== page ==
I’m always a bit suspicious of the taramasalata I see in supermarkets, and that routinely served up as part of the meze collection in many eateries claiming to serve Middle Eastern food. They’re altogether too pink and creamy, whereas mine is sort of the colour of sand and stiff as paste. I have no idea what goes into the mass produced stuff, and I’d rather not, although I’d guess that smoked cod’s roe is at a premium. I make no claim to originality. My method is based on a recipe from the ever-delightful New Book of Middle Eastern Cookery by the wonderful Claudia Roden. I make mine in small batches and it consists of:
60g smoked roe (that I buy at fishmongers in Stroud Farmers’ Market
A small handful of dried bread
1 clove of garlic
1/2 tsp sea salt
Juice of 1/2 lemon
Enough extra virgin olive oil
A sprinkling of cayenne pepper
Peel and blanch the garlic clove twice in boiling water, cooling it down in cold water each time. I want the garlic to hum along on the background rather than dominate proceedings. Grind it to pulp in a mortar with my pestle with the salt that helps the process. Grind the bread to a powder in the same way. Scrape the cod’s roe from its retain membrane and add to the mortar and pound to a mush with the other ingredients. Add the lemon juice and squelch that in too. Now add the olive oil in splashes, making sure the last splosh is fully absorbed before adding the next. Somewhere along the line, sprinkle a dash of cayenne pepper. How much depends how peppy you like your taramasalata. Very good on griddled foccacia.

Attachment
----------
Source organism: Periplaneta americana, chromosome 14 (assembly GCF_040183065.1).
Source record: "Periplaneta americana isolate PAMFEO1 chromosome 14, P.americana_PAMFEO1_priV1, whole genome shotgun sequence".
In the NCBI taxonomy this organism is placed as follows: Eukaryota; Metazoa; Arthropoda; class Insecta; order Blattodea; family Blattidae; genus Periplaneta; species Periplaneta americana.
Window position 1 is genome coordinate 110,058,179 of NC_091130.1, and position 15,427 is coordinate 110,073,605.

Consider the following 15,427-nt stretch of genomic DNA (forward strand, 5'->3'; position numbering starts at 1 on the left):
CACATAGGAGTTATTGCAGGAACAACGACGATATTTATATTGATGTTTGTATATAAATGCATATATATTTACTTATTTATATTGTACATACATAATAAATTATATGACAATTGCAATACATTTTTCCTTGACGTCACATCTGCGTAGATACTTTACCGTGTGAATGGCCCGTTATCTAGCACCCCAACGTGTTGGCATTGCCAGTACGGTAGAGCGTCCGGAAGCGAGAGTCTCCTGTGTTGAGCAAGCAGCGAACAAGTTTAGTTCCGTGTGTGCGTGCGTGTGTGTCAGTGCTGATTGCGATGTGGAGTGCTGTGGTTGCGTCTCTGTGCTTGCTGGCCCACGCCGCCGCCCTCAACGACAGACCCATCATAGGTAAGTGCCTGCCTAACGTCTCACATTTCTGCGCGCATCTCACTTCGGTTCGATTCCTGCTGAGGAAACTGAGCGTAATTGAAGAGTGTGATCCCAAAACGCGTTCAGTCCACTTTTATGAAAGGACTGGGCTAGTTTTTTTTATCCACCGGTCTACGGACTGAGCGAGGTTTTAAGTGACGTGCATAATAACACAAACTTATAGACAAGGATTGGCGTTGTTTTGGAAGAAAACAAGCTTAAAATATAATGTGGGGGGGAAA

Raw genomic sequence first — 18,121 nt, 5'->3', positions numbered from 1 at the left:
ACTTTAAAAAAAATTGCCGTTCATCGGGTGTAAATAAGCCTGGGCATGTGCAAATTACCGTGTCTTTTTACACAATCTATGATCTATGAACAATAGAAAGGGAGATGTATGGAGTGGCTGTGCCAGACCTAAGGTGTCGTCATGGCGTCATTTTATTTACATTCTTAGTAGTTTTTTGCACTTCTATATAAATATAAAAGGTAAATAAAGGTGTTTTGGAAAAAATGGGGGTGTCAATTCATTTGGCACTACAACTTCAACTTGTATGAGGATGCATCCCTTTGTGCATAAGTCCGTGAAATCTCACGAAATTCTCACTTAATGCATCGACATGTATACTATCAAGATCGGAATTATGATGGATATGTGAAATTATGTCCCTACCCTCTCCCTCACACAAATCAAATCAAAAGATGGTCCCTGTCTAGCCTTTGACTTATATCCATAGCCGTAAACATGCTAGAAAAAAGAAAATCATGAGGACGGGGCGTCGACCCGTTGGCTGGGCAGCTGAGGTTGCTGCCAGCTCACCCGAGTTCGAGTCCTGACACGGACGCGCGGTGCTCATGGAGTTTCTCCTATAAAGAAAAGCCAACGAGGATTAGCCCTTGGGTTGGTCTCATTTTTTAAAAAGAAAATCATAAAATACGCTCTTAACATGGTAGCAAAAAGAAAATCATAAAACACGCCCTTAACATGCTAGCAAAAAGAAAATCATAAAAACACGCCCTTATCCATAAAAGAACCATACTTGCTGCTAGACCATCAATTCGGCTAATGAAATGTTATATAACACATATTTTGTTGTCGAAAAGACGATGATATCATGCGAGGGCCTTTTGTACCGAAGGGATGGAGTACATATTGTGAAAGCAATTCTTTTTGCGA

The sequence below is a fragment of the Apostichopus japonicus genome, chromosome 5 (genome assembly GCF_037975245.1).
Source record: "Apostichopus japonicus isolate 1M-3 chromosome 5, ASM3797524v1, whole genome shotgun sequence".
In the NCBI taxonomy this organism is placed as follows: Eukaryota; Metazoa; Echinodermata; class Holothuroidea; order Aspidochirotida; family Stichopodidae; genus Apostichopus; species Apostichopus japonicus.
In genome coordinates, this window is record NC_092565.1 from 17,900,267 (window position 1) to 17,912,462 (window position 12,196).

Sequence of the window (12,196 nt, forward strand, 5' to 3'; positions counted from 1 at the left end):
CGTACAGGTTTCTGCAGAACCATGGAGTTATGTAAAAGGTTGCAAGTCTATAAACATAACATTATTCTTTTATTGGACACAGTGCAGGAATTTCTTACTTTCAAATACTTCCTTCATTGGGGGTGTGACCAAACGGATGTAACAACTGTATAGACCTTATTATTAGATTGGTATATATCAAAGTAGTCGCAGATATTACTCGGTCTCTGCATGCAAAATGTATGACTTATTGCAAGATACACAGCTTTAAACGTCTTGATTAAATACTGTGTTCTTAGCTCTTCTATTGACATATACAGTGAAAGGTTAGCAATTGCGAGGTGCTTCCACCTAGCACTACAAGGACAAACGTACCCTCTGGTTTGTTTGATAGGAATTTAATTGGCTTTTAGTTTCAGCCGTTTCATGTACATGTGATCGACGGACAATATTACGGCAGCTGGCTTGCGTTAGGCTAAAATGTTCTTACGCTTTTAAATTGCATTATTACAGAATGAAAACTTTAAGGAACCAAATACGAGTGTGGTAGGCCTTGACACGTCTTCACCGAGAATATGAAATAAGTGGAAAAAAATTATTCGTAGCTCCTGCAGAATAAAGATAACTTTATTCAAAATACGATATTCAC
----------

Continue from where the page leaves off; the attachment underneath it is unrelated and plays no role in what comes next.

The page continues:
NB Claudia Roden soaks her bread in milk or water, which would make it a little looser in texture. I like mine stiff and with a bit of punch to it.